Moffitt's mistake in advancing this argument was that he was trying to prove inerrancy by assuming inerrancy. He wanted the privilege to argue that what was said in the book of Numbers couldn't possibly contradict what was said in the book of Exodus, and so, by necessity, the genealogy in Exodus 6 had to be understood in some figurative sense. The only possible grounds that one could have for making such an argument as this is that the Bible is inerrant in its entirety. That, however, was the very issue we were debating, so I couldn't allow Mr. Moffitt to beg the question. He had to prove that the census figures in Numbers 3:27-28 were accurate, and, of course, he could not do that. Therefore, he had no basis for using this census figure to prove that generations had been skipped in Exodus 6, especially when there are so many sound reasons for believing that the census figures in Numbers and elsewhere in the Pentateuch were greatly inflated, but that is a subject that would require a separate article, which I would be happy to write if Moffitt, Hutchinson, or any other fundamentalist wishes to argue that the Israelite nation was as large as census numbers in the Pentateuch claim.
Besides this problem, there is a widely recognized hermeneutic principle that plays all kinds of havoc with Mr. Hutchinson's "assumption" that "son of" in Exodus 6 could have meant "descendant" rather than "immediate son." This principle was stated by Mr. Moffitt himself in a written debate that we have in progress. "Sound hermeneutics," Mr. Moffitt said, "teaches us that words have their normal import unless the context inhibits the normal use." I wholeheartedly accept that principle and appeal to it now to demand that Mr. Hutchinson show us how the context of Exodus 6:14-25 gives any reason to "assume" that the expressions "son of" and "sons of" should not be understood to have their "normal import." Verse 4 lists Hanoch, Pallu, Hezron, and Carmi as "the sons of" Reuben, and Genesis 46:8-9 also identifies them as the "sons of" Reuben. Numbers 26:5-6 also lists the same four as "the sons of" Reuben. What is there in the context of any of these passages that gives us any reason at all to think that these were not the literal sons of Reuben?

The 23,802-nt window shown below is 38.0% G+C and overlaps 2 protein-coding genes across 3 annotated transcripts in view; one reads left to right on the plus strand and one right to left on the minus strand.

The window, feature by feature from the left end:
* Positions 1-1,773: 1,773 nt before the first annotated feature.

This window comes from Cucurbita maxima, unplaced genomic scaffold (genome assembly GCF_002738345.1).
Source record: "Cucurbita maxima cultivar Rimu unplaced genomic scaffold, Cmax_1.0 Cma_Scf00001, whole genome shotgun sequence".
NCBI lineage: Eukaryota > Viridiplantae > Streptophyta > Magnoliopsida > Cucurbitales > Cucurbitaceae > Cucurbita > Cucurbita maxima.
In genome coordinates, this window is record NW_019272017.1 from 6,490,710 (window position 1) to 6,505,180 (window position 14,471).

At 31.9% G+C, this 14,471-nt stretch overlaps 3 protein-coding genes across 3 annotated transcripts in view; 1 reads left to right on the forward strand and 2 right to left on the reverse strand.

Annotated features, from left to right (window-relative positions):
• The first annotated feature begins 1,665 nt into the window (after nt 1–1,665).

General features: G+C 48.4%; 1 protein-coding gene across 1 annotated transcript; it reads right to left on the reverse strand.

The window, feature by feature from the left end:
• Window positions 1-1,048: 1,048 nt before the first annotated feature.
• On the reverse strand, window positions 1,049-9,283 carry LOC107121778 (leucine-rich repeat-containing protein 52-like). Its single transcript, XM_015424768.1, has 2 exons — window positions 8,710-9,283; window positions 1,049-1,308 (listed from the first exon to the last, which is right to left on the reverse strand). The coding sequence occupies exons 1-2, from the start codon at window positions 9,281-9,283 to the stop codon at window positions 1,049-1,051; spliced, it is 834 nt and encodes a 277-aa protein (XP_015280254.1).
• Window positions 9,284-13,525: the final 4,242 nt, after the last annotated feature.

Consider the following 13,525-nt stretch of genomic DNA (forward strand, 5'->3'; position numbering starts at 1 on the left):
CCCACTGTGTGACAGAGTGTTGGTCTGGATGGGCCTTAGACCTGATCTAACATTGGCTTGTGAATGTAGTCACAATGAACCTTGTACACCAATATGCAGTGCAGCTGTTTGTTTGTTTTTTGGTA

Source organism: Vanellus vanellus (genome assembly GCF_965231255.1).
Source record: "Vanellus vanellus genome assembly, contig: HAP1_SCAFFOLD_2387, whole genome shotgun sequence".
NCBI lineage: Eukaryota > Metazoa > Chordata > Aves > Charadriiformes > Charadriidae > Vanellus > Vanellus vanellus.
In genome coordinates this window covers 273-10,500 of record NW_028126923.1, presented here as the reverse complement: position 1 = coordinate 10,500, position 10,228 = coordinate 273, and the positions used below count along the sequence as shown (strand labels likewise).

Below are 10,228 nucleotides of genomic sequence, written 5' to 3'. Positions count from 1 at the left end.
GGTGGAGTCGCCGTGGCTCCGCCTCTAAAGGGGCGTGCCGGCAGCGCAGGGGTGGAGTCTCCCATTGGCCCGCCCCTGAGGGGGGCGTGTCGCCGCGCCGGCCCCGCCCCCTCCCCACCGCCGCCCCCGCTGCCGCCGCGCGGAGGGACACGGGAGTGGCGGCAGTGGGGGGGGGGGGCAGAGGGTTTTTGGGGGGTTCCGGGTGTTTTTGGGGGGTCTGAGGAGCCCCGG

The Exodus 6 genealogy lists Jemuel, Jamin, Ohad, Jachin, Zohar, and Shaul as "the sons of" Simeon (v:15) and even mentions that Shaul was "the son of a Canaanitish woman." Genesis 46:10 lists these same six as "the sons of" Simeon and also identified Shaul as the son of a Canaanitish woman. What is there in the context of either passage that gives any reason to suspect that the writers did not mean that these were the literal sons of Simeon?
In the interest of space, I won't analyze every listing in the Exodus 6 genealogy to show that each time the "sons of" whoever were listed, the same names were used that were listed in Genesis 46 and elsewhere when the genealogies of Jacob's sons and their sons were given. If Mr. Hutchinson questions that this is true, then I urge him to investigate by doing a little comparison of genealogies himself. The limited analysis that I have done is enough to challenge Mr. Hutchinson to show us what there is in the contexts of any of these genealogies to suggest that "sons of" did not mean literal sons. If he can't do that, then he finds himself in violation of a recognized hermeneutic principle. I should remind him too that he cannot argue that "sons of" must have been used figuratively some of the times in the Exodus 6 genealogy or otherwise this genealogy contradicts Exodus 12:40-41, which states that the Israelites sojourned in Egypt 430 years. To so argue is to make the same mistake that Mr. Moffitt did in his articles on this same issue, i. e., trying to prove inerrancy by assuming inerrancy.